Books Working with the Web

Almost a year ago, Tim O’Reilly wrote, “Search engines should be switchboards, not repositories” in his blog post, “Book Search should work like Web Search.” The premise was that search engines should not duplicate the digital book repositories of publishers or other service providers, but should instead direct traffic to them. As Tim said, “Don’t fight the internet.”

In New York this last week, one of the many publishers that I spoke with was HarperCollins. Unique among the trade publishers, HarperCollins has decided to own the browsing and user experience for their digital books; not only do they maintain an active and growing repository (based on LibreDigital), but they also want Google to redirect users who encounter Harper books through the Google Book Search discovery interface over to HarperCollins’ repository. Google has maintained, as the purveyor of Book Search, that they have sole latitude in determining when a destination “user experience” is good enough in terms of response time and functionality to make this switch to an external site.

That is not how the web works. Despite all their claims for openness, within the Book Search product, Google is creating a walled garden. Ultimately, if HarperCollins generates a poor user experience, then that is Harper’s problem, not Google’s.

Google has developed a fledgling specification, called “BookMap,” which aids the harvesting of digital repositories containing digital books. One of the intents of bookmap is to permit the harvesting, and indexing, or whatever material the publisher deems appropriate for exposure (on their terms) to a search discovery interface, with the determination of where the user experience should be based residing as a separate consideration. As far as I know, bookmap has still not been released as a published specification, although it is in use.

There are good reasons for publishers to control the user experience. Ultimately, it is their content, and their property, for which they have the right to determine the functionality of the experience. Music producers gave up service delivery, and they have turned into backend providers of content to services that actually provide the user experience; in short, they are no longer truly publishers.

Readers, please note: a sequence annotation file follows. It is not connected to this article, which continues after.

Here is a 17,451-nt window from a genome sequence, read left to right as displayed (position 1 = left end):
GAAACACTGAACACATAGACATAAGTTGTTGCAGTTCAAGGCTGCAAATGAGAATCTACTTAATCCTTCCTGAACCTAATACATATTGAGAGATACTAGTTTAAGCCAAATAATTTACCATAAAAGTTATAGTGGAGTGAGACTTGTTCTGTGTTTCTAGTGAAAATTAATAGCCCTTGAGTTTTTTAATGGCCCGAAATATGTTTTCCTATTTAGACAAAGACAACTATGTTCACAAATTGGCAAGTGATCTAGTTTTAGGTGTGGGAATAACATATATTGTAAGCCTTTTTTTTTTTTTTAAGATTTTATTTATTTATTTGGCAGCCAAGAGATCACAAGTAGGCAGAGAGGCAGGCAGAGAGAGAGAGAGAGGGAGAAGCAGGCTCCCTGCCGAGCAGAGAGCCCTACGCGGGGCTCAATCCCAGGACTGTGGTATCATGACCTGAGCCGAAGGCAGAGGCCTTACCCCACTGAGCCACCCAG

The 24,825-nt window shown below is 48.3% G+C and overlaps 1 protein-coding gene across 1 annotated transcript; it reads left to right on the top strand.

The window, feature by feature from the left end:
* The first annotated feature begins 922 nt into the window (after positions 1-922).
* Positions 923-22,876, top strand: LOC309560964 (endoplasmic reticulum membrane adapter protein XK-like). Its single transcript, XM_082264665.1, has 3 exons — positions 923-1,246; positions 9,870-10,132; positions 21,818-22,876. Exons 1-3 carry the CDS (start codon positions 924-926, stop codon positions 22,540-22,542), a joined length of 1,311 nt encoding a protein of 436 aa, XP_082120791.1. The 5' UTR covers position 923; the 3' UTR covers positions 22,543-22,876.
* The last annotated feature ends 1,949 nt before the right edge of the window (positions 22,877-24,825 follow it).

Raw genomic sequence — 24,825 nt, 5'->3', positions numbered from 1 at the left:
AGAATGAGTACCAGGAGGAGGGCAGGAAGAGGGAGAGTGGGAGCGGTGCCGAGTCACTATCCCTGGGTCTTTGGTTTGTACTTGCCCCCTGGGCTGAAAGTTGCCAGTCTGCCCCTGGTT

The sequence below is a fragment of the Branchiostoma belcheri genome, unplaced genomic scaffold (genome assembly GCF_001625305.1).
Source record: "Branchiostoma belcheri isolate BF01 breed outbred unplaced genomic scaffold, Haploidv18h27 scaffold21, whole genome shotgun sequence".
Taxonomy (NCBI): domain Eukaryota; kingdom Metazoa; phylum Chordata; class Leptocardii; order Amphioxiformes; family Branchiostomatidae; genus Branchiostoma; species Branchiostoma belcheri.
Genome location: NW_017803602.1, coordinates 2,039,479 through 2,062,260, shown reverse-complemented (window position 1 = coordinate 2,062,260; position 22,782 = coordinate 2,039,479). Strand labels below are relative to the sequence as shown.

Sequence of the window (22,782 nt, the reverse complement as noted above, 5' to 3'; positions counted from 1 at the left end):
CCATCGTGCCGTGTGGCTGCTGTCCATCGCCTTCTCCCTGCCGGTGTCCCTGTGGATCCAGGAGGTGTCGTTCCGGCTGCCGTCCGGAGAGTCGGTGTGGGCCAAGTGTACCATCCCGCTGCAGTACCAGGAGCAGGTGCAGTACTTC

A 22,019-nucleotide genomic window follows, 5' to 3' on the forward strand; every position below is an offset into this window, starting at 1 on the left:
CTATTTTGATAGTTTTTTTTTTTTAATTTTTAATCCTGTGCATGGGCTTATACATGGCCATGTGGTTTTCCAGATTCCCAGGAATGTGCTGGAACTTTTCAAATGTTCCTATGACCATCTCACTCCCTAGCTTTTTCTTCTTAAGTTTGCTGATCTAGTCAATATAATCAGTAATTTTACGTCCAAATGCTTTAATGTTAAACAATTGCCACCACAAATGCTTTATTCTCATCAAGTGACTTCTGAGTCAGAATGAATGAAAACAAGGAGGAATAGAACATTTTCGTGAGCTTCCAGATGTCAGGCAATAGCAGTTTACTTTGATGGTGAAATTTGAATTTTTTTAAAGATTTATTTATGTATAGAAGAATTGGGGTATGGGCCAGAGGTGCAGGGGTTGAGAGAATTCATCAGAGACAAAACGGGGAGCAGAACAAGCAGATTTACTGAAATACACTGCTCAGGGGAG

Google’s response to this may be that they are delivering the user to content, and since that is done through their interface, if a publisher is unhappy with that service, they do not need to provide their content for delivery via Google. I do not believe that is a fair response; it is not how the web works. If a web site is not happy with how Google provides a discovery experience for their content, then they are free to prohibit harvesting through robots.txt; but Google should not exclude a site for harvesting because they are unhappy with the service delivered by the web site.

If we compare the services provided by a public domain text between Google and the Open Content Alliance, it is difficult to argue with the proposition that the user experience of OCA’s OpenLibrary is superior. Let’s take, for example, a copy of Bacon’s Novum Organum; OCA’s copy is from the University of California Berkeley library, and Google’s is from Stanford University’s library.

Both OCA and Google permit a download of this public domain work in pdf, and both provide a pleasant online browsing experience. Both render on-screen a raw text version based on the OCR derived from the page image. Nonetheless, even sans consideration of the question of image quality and OCR fidelity, OpenLibrary provides several services that Google does not, including access in multiple formats — DjVu, FlipBook; B/W and color PDF, as well as text; OCA provides text to speech capability through the FlipBook presentation. OCA also incorporates notice of critical metadata, including known rights information, on each book’s profile page. Finally, OCA permits access to their content in bulk, to the extent their own contracts permit, for purposes of research and education; e.g., for text mining analyses, etc.

I have discussed the online book viewing user experience with Brewster Kahle, and he agrees with Tim O’Reilly: book search should work like web search. A search engine should serve as a switchboard, and not as the sole delivery platform for the content. In other words, a search engine must be an open delivery platform, and not a closed garden. For Google to wear the mantle of open protocols for the social web, but to discard them for books, is a hypocrisy.

OCA is willing, and encourages, Google and others to harvest the metadata and full text of their books through current crawling procedures, as well as nascent protocols (such as BookMap), to facilitate discovery through all search platforms. Some of OCA’s contributors have expressly reserved the right to keep Google from re-hosting materials in the Google Book Search application platform, even as they remain fully available to the public at OCA; for these works, the browsing reader must utilize the OCA site.

OCA encourages Google to redirect users back to the OpenLibrary or (whenever possible) other alternative book library interfaces once they have selected an OCA title for browsing. OCA has never mandated the use of any particular book-viewing program; does not surrender control of the user experience to Google; and offers the distinct possibility of delivering a better browsing and library platform than what Google provides through Google Book Search.

In short, HarperCollins and OCA see a world where there will be many libraries and publishers, as well as many search engines.